Had the Spanish attacked from the English rear, trapping Mountjoy in a classic pincer movement, the battle would have been won. But the Spanish commander believed the explosion was a ruse by the English to trick him into ordering an attack and he stayed put. The Irish horse troops were routed by the better equipped and trained English cavalry. When O’Neill realised that the Spanish would not be leaving the town to join the battle, he ordered his force to retreat. They were pursued relentlessly by the English who slaughtered them in their hundreds. The Spanish, still holed up in Kinsale, had to negotiate for clemency with Mountjoy. 

Lord Deputy Mountjoy was hailed as a hero for his overwhelming victory at Kinsale and became the most powerful figure in Ireland. To teach the Northern rebels a lesson, Mountjoy began a scorched-earth policy in Ulster, Munster and Tyrone, burning crops and killing livestock, effectively reducing farmland to a desert. Thousands died of starvation.  Red Hugh O’Donnell fled to Spain to try to raise more support, but he died shortly afterwards, probably poisoned by an English agent. The day before Queen Elizabeth I’s death in 1603, O’Neill surrendered to the English and travelled to London to seek clemency from King James I of England and VI of Scotland. For a time, King James was sympathetic to O’Neill’s entreaties, having learned how to deal with fractious clan chiefs in Scotland. But following the Gunpowder Plot of 1605, James I patience with Catholicism snapped. He ordered a crackdown on the Irish Earls and their followers, severely impacting on their power and income.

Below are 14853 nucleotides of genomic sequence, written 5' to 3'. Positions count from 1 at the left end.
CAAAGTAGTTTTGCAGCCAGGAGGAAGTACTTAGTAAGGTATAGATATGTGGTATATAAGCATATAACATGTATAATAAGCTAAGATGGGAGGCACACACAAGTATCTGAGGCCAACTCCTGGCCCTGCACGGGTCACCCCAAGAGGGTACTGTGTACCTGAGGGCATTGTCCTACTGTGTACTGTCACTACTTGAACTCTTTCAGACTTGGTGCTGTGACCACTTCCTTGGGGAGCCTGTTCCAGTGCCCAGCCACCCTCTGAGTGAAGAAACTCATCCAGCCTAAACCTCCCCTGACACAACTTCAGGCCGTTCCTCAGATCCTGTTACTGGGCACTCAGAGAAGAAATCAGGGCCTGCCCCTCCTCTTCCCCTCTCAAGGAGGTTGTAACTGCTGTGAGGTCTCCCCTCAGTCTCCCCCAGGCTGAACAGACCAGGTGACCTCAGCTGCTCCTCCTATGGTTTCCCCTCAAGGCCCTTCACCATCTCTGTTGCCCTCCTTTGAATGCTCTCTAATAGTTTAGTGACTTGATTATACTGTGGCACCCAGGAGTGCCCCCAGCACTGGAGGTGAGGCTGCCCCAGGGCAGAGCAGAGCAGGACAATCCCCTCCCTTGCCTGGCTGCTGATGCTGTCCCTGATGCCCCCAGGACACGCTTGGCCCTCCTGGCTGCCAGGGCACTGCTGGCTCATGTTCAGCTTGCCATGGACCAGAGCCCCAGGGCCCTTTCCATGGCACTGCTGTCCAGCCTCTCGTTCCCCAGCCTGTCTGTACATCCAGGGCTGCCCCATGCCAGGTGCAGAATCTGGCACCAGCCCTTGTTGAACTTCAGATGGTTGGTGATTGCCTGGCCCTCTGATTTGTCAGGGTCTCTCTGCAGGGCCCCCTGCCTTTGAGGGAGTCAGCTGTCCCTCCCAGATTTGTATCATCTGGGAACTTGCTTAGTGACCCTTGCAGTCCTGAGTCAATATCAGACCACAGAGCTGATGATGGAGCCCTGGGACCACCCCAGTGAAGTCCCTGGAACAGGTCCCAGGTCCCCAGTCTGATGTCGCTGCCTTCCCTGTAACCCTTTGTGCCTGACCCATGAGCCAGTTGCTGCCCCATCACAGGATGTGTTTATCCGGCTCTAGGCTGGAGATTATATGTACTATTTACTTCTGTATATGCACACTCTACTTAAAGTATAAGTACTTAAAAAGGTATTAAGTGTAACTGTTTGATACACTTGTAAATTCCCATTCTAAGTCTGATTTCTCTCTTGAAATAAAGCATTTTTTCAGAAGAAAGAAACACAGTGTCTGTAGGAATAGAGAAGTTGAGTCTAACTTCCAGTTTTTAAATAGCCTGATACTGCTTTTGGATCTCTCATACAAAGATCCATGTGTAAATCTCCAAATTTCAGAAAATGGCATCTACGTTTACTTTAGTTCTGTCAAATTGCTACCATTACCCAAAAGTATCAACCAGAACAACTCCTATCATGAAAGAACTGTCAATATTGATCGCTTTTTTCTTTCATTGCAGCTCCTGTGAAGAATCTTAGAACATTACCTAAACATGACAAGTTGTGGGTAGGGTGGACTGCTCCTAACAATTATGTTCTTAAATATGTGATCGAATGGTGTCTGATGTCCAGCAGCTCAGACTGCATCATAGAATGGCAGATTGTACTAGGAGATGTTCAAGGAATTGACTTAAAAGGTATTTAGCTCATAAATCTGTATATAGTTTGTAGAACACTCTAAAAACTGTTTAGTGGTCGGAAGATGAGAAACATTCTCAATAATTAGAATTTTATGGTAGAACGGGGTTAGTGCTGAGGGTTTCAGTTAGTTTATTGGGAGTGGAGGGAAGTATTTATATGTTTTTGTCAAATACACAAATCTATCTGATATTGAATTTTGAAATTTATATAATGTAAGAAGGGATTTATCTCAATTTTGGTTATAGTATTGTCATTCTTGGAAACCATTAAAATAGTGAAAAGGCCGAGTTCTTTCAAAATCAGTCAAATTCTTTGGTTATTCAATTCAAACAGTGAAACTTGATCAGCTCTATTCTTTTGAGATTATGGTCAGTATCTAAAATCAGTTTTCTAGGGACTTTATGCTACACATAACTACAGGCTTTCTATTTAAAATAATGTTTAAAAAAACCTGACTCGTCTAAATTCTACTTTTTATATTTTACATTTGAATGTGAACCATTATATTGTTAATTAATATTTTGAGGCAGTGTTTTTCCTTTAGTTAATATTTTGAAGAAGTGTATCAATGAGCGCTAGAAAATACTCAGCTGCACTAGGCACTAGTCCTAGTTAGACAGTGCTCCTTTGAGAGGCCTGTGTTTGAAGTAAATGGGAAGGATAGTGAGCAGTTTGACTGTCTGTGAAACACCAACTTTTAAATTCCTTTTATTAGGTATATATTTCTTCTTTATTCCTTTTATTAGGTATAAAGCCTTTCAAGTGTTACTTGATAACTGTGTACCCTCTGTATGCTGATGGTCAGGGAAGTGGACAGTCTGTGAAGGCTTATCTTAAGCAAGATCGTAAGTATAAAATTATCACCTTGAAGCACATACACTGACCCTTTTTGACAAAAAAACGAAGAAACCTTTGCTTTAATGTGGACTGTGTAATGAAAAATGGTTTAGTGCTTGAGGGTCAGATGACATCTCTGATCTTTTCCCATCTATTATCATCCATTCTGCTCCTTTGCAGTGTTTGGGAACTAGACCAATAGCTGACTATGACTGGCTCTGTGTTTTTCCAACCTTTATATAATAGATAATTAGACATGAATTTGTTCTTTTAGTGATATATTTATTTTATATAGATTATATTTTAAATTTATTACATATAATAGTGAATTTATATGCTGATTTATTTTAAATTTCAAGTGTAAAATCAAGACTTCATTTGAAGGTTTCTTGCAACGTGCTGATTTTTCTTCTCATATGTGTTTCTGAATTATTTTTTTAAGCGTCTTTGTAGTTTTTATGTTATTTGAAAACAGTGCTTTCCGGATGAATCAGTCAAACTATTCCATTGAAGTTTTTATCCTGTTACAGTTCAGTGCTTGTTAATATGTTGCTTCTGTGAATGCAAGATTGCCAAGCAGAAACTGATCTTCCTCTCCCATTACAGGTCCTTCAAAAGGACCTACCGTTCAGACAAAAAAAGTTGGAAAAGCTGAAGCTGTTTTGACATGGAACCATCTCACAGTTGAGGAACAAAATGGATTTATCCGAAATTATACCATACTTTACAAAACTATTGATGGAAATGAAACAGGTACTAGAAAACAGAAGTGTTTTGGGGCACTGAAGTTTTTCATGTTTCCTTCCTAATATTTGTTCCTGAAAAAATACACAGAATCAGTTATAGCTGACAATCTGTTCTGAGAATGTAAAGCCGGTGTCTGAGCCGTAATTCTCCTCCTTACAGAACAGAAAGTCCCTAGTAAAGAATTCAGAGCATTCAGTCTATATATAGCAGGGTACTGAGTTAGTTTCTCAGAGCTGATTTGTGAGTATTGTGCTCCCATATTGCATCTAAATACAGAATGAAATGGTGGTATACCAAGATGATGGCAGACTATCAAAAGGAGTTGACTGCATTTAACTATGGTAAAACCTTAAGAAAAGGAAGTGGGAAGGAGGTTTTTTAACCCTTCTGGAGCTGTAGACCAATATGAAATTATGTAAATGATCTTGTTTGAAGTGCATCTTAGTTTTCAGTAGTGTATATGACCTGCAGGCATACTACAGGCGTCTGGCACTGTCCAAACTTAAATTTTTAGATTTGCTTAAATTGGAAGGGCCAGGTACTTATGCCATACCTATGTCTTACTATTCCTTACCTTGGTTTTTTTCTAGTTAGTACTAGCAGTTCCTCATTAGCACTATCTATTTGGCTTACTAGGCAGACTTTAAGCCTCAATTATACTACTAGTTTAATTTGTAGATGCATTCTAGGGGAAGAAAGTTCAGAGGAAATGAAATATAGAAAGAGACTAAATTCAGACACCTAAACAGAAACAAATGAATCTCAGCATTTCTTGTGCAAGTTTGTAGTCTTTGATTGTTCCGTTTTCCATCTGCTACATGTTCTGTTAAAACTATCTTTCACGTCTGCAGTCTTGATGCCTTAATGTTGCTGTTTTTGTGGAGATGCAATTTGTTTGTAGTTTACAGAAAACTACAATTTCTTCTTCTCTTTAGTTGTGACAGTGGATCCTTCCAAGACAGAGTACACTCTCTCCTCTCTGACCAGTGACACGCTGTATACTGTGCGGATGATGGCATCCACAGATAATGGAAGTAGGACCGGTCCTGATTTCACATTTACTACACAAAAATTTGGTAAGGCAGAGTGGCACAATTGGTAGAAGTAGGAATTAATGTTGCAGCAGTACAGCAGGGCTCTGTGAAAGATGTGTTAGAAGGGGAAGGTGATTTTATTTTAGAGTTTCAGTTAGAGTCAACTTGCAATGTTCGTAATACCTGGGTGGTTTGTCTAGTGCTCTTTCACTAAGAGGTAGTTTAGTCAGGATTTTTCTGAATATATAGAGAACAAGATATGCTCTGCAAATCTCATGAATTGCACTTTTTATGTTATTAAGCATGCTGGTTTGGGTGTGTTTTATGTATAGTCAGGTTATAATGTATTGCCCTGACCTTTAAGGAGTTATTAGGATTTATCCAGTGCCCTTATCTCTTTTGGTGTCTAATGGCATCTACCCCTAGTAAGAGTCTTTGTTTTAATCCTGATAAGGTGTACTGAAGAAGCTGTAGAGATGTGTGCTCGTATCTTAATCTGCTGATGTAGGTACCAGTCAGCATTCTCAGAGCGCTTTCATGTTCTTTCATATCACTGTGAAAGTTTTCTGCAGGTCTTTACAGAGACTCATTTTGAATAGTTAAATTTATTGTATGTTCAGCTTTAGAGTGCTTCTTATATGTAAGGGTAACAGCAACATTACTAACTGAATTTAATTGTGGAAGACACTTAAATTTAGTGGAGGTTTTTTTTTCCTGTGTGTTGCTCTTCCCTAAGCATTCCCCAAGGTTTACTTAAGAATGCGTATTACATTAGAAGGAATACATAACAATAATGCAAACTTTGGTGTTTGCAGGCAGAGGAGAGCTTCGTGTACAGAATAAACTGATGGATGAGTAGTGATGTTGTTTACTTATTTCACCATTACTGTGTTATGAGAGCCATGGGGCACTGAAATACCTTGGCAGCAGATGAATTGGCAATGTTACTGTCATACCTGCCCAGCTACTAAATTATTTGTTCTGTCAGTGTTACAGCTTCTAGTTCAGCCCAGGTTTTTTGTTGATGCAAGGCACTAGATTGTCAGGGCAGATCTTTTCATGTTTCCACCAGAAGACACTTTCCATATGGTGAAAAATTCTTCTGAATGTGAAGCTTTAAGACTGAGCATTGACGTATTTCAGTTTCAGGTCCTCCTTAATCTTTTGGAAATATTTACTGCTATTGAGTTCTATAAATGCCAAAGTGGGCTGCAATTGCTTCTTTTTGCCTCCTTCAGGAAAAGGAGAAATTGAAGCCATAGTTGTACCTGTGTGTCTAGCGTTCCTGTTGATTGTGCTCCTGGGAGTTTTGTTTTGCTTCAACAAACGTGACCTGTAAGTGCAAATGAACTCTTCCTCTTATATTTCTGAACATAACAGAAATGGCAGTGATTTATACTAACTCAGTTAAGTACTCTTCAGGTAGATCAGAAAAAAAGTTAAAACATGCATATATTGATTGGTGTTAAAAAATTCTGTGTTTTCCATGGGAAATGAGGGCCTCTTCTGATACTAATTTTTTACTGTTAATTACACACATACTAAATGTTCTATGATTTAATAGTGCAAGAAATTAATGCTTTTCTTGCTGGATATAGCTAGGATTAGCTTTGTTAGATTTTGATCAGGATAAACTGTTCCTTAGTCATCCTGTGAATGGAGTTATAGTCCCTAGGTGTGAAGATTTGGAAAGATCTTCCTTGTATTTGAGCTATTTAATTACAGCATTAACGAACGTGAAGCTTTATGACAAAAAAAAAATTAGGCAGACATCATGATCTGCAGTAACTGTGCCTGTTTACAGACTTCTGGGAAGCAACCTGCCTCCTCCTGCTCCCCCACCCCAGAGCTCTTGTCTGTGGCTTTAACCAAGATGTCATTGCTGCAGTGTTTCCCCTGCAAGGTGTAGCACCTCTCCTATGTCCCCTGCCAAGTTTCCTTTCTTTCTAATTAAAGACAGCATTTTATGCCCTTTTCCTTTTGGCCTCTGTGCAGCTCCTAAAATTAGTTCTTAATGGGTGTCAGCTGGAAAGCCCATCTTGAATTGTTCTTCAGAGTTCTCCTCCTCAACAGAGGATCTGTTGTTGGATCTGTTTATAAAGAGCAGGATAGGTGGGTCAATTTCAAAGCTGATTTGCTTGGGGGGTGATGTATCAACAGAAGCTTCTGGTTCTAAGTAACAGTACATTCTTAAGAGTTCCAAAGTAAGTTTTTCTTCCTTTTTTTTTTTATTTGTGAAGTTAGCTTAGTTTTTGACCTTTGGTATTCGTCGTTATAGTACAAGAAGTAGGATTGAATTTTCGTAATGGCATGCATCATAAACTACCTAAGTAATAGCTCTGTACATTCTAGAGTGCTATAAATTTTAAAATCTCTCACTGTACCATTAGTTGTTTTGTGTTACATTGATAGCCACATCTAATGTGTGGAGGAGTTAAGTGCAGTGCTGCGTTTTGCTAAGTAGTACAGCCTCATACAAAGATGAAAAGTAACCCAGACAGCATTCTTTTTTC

Tiring of the constant English harassment, Red Hugh’s successor, his younger brother Rory O’Donnell, Earl of Tyrconnel, decided to flee to Spain. This was immediately viewed by the English as an attempt to plot another uprising. Realising that he too would be implicated, O’Neill resolved to leave Ireland as well. On 14th September 1607, along with around ninety followers, O’Neill set sail to Normandy from Rathmullan in Donegal, in what became known as ‘The Flight of the Earls’. The arrival of the Irish nobility in Normandy caused a major international crisis. King James I demanded their extradition and when the French refused, he suspected the Irish rebels would make for Spain to link up with their Spanish allies. But having signed the Anglo-Spanish Peace Treaty in 1604, Spain was reluctant to welcome the Irish earls, forcing them to end their days in Rome, as celebrated guests of Pope Paul V. 

The Flight of the Earls played directly into English hands. King James I declared their act of leaving his kingdom without permission as treasonous, laying the groundwork for the forfeiture of the Earls’ estates and titles. All the fertile land of six counties – Donegal, Derry, Tyrone, Armagh, Fermanagh and Cavan were confiscated by the Crown and handed over to Protestant settlers from England, Wales and Scotland, displacing the Catholic population in Northern Ireland in what was known as the Plantation of Ulster.  

The Flight of the Earls, the origins of which were directly linked to the disastrous Battle of Kinsale, led to the alienation of lower-class Gaelic and Catholic inhabitants of Northern Ireland and began a new era in Irish history, sowing the seeds for the future partition of Ireland.